Bob Hampton is the building superintendent at our church. He sees to just about everything. When our old heater was in danger of giving up the ghost, Bob started sleeping at the church on alternate nights. For the past twenty years, he’s been quietly changing the light bulbs to CFLs and putting in energy-efficient windows.
When we started our Green Team about five years ago, I thought it’d be smart to replace all our exit signs with LEDs that use 1/10 the electricity… but Bob had already done that. I’ve come to really admire Bob’s quiet competence over the years, and as we talked, I discovered that his ability to make things work extended to people as well.
Our Green Team got a bit of opposition at first – folks worried we were worshipping nature instead of God. Bob suggested we just wait a while and let people get used to the idea. “See that Christmas tree there, with all the mittens on it?” (it is set up every year in the narthex for Operation Christmas Child), he said: “When they first put that up, people objected to that, too!”
What Bob was teaching me was that communities are slow to grow, slow to change, but given enough patience, they do. When we first started PA Interfaith Power & Light, we wanted it to become a community, and so the word ‘community’ first appeared in our tagline as an aspiration: communities of faith responding to climate change.
For me, though, the bike trip is proof that this community has come to life. What started off as a fairly insane venture with two friends has now become a kind of institution. This is what we do, every year: ride our bicycles to DC.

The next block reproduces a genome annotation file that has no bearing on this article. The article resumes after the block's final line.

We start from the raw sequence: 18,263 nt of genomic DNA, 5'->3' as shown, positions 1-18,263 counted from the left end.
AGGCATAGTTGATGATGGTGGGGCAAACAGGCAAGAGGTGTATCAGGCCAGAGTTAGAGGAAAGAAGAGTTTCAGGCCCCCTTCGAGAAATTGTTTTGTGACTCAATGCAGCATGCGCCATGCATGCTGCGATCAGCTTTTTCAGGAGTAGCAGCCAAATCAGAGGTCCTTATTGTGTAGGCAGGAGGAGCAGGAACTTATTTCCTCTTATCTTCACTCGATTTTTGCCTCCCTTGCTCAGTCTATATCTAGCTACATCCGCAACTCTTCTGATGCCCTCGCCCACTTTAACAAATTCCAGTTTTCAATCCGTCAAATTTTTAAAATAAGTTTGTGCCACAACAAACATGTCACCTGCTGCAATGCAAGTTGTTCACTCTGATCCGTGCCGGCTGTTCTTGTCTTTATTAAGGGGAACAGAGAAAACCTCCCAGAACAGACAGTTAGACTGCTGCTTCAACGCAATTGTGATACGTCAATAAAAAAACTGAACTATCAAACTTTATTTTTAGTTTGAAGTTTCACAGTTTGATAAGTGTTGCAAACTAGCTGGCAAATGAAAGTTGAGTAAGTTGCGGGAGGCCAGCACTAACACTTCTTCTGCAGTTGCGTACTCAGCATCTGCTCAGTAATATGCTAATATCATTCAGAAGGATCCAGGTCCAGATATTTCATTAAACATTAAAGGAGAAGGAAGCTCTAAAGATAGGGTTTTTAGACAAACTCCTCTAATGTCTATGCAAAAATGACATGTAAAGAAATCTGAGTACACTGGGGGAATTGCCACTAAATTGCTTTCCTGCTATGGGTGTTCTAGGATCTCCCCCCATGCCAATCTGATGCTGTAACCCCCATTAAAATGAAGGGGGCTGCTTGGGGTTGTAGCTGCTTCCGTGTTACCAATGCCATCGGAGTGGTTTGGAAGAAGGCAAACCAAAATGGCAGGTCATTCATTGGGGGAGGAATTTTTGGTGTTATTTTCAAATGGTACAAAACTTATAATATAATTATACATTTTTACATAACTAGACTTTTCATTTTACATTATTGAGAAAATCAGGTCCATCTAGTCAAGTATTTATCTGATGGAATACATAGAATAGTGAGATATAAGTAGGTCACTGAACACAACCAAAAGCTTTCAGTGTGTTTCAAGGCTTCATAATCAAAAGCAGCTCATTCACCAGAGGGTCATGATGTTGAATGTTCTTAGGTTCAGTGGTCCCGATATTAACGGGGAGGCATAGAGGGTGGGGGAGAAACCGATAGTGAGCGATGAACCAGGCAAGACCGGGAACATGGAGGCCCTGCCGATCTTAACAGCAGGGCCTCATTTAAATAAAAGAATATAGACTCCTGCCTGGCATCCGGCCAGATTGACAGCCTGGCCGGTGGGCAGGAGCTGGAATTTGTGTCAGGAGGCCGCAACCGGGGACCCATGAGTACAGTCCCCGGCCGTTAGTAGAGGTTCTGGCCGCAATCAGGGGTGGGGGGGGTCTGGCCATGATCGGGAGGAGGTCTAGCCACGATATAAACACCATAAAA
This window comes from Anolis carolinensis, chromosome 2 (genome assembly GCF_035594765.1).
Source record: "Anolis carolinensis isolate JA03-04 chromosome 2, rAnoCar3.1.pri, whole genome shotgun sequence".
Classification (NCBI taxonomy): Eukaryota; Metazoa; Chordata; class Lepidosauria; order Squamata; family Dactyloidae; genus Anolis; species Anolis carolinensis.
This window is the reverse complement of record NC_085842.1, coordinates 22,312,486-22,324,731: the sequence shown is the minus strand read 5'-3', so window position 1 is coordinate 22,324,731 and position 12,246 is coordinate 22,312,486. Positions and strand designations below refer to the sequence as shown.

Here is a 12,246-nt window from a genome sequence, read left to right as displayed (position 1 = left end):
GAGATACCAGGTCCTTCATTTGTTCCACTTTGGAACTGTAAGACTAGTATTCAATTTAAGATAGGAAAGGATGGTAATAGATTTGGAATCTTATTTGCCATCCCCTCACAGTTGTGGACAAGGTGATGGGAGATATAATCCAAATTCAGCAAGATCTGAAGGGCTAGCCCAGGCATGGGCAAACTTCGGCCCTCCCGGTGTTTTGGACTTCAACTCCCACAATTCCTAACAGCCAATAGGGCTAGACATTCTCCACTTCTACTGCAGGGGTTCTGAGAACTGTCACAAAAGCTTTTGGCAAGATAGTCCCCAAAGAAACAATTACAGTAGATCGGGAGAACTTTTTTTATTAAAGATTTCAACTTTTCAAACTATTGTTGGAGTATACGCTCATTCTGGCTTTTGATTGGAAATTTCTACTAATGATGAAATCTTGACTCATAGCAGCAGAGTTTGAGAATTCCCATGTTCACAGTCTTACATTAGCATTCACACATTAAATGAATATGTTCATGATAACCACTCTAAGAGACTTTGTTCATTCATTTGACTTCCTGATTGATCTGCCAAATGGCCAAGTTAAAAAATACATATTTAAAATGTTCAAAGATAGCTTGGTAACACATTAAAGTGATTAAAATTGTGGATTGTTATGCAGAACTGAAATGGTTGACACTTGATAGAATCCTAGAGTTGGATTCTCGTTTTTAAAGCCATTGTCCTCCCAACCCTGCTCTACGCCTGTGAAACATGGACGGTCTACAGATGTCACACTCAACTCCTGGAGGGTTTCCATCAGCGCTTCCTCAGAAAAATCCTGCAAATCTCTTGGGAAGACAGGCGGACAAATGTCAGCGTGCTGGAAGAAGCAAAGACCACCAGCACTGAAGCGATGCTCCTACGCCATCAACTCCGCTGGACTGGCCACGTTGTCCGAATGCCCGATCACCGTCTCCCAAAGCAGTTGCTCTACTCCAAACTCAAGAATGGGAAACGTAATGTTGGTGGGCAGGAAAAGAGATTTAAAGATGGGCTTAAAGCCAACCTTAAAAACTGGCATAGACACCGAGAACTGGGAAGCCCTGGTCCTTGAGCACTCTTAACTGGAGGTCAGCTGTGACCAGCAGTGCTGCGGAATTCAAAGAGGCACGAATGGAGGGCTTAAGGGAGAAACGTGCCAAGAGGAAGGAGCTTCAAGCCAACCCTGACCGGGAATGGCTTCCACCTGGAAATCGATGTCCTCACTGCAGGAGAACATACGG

As a response to climate change, it is woefully inadequate. How can one person on a bike make a difference? But it’s not just one person, it’s twelve riders. And it’s not just twelve riders, it’s nearly 100 people who have donated in support of the trip. And it’s not just 100 donors, it’s the thousands (really!) who follow our progress on social media, newsletters and more.
And, of course, there are IPLs in nearly every state, engaging well over 10,000 congregations. So, while I as an individual am weak, we as a community are powerful – so powerful that the fossil fuel industry is already mobilizing against Pope Francis, even before his encyclical on climate change has been released. Here’s just one sentence from the advanced version: “Climate change resulting largely from unsustainable consumption by about 15% of the world’s population has become a dominant moral and ethical issue for society.”
I believe that Interfaith Power & Light, along with our many allies, has helped to build a community that is ready to hear Pope Francis’ words. And this is important, because he is issuing a clarion call for religious people everywhere to step up to the plate: “Religious institutions can and should take the lead in bringing about that change in attitude towards Creation.”
So, for me, being on the trip is being part of that change, because in my heart of hearts, I believe we were put on this earth to tend and sustain this marvelous garden that God planted. Sure, we need big changes in industry and government, but we also need, each one of us, to learn from Bob Hampton about tending and sustaining the buildings, grounds, and people right in front of us.
Donate online to PA IPL in support the PA-to-DC riders (or send a check, memo: bike 2016 to PA IPL 243 S. Allen St. #337, State College, PA 16801)
MANY THANKS to our 2015 silver sponsors Sun Directed and Beth Richards, KBB Realtor,
and bronze sponsors Freeze Thaw Cycles and the Rock Ethics Institute for their support!
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